Inside Labour: Unions do not political parties make

2014-11-26 06:00

Learning from the mistakes of others, and being aware of the basis of those mistakes, helps us to avoid repeating the same errors.

This is something to which those individuals, groups and unions now agitating to move South Africa on to a new political trajectory via a trade union-supported political party would do well to pay heed.

And there is no need to travel to Brazil or Bolivia for enlightenment. There are basic facts to consider and several lessons much closer to home.

In the first place, workers and their unions are not, as much as business sees them that way, adversaries to be tamed. Nor are they the malleable masses of right wing myth or the proletariat whose “false consciousness” needs only to be replaced by the dogma of one or other left wing sect.

Trade unions are the defence against common threats of material and social exploitation. They are products of the system, not alternatives to it.

However, all workers, unionised or not, are essential in order to maintain the three functions necessary in any economy: production, distribution and exchange.

They sow and reap, provide services, produce and maintain machinery, mine and process minerals, make everything from teacups to telephones and staff the points of sale while ensuring the distribution of products by land, sea and air.

And where this labour force is organised into unions, it is potentially very powerful. United, it can win victories against incredible odds. These, for the most part, are victories involving better wages and working conditions, but, in certain instances, can result in the fall of governments.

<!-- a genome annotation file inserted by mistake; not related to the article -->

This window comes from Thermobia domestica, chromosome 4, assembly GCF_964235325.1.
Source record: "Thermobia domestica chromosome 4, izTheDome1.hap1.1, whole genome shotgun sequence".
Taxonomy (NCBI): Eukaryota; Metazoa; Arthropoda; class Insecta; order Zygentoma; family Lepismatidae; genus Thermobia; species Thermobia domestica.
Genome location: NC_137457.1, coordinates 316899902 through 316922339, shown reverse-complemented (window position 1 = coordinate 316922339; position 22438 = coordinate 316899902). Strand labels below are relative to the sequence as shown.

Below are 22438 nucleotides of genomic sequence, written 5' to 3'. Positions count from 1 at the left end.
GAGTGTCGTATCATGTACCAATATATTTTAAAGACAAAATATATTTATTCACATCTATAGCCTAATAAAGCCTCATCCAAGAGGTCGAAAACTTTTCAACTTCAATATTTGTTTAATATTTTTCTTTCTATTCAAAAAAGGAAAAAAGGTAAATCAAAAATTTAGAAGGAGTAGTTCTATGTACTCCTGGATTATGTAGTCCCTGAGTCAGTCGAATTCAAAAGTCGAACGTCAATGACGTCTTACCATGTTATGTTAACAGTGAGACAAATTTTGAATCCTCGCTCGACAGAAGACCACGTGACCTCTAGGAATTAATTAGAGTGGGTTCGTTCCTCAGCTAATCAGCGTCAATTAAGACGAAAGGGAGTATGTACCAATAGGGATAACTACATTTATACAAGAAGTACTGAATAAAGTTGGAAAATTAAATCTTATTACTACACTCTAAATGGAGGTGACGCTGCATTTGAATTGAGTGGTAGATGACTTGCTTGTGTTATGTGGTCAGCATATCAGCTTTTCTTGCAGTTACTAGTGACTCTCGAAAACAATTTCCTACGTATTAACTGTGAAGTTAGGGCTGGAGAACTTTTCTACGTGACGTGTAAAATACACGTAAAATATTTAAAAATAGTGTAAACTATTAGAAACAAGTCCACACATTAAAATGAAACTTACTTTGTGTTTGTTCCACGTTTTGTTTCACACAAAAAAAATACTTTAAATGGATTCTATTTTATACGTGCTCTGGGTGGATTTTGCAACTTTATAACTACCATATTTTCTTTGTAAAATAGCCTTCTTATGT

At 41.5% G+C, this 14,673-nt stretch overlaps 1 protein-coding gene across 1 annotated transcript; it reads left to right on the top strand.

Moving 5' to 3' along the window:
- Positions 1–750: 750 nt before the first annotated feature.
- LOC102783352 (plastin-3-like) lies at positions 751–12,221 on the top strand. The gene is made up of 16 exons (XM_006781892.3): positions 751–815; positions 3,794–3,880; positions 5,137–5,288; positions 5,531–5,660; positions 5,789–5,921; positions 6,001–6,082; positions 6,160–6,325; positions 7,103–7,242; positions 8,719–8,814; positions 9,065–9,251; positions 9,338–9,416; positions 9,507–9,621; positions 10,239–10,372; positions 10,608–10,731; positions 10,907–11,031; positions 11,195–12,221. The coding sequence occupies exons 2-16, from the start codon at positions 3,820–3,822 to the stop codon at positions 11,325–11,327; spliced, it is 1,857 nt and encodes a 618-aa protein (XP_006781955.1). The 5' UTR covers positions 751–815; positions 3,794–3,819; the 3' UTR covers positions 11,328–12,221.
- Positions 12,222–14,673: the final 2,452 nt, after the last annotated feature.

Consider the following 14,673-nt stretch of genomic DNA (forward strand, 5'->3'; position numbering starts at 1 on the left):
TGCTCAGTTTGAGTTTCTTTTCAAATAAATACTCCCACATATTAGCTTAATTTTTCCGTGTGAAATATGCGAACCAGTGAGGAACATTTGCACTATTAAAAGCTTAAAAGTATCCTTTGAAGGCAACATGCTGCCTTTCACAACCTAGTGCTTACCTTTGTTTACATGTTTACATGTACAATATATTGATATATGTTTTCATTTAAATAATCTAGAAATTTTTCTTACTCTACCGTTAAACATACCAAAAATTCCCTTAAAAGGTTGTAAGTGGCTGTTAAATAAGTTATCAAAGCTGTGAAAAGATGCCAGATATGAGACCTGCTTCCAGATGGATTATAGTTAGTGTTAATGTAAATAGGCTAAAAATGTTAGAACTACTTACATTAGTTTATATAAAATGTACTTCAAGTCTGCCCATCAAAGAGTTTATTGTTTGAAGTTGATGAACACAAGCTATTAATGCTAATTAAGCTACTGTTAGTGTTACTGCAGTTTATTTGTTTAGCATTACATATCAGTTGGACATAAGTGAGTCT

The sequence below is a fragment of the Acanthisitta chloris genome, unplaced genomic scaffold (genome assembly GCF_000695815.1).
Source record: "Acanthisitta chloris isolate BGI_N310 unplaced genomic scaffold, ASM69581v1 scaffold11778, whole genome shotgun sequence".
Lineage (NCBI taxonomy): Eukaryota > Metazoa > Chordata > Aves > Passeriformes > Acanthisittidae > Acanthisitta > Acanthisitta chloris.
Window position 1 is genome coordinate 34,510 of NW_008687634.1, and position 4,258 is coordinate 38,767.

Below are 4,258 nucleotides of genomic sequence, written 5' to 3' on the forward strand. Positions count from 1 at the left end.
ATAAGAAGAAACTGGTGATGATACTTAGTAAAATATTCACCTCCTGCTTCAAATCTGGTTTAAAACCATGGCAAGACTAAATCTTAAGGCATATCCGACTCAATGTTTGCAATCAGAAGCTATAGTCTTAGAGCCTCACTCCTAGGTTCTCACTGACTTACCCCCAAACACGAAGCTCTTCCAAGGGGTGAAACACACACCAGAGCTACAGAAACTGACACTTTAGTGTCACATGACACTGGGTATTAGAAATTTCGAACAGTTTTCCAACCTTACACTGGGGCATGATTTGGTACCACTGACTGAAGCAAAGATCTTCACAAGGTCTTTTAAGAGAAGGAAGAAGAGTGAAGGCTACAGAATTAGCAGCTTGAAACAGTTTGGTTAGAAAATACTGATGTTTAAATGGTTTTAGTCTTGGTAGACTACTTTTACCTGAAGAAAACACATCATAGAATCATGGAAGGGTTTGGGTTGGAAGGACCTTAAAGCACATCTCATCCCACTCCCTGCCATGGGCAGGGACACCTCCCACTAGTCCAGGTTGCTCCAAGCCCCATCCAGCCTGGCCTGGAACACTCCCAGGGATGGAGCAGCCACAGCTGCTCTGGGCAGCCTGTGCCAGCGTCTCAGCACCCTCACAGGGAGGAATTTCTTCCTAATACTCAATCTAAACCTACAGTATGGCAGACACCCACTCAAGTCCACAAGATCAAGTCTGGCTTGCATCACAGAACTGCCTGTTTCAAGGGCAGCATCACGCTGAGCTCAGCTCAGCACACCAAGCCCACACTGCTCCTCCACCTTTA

It is this power that attracts politicians and political parties that wish to use and manipulate it to their own ends.

However, unions bring together workers as workers, irrespective of colour, creed or gender. What unites them is their perceived common interest at any one time. This can sometimes be manipulated, but only for a period.

The nuclear and fragmented extended families our economic system has created mean most workers are primarily concerned about where their next meal is coming from or how to pay the school fees to perhaps give a better chance to their offspring.

However, they remain workers and part of the reserve army that, if it is used, abused and otherwise perceived to be ill treated, will lapse into apathy or turn to the shallow promises of populist demagogues, both political and religious.

There are good lessons to be learnt from the two countries to the north of us: Zimbabwe and Zambia. Both had union movements that initially supported pro-independence and liberation movements, and both initiated political parties that challenged the post-liberation status quo.

In Zimbabwe, courtesy of an electoral farce, colluded with by the South African government, the Movement for Multiparty Democracy (MMD), headed by former trade union federation general secretary Morgan Tsvangirai, was defeated. This led to demoralisation and factionalism, encouraged by the thuggish behaviour of the state.

In Zambia, the MMD, headed by the diminutive and sartorially immaculate general secretary of that country’s trade union federation, Frederick Chiluba, swept into power in 1991 and, within months, was mired in controversy. The trade union movement was one of the first to become disillusioned as Chiluba followed International Monetary Fund precepts.

As a result largely of the policies adopted by the Zambian MMD, the labour movement was weakened and ceased to be the force it was. The same applied in Zimbabwe, where a rump of the union federation even began to agitate for renewing the link with the governing Zanu-PF.

In both cases, the cause of labour as a protective shield against exploitation was all but obliterated. Divisions – encouraged and promoted by politicians, parties, business and government – made matters worse. These are the lessons worth noting.

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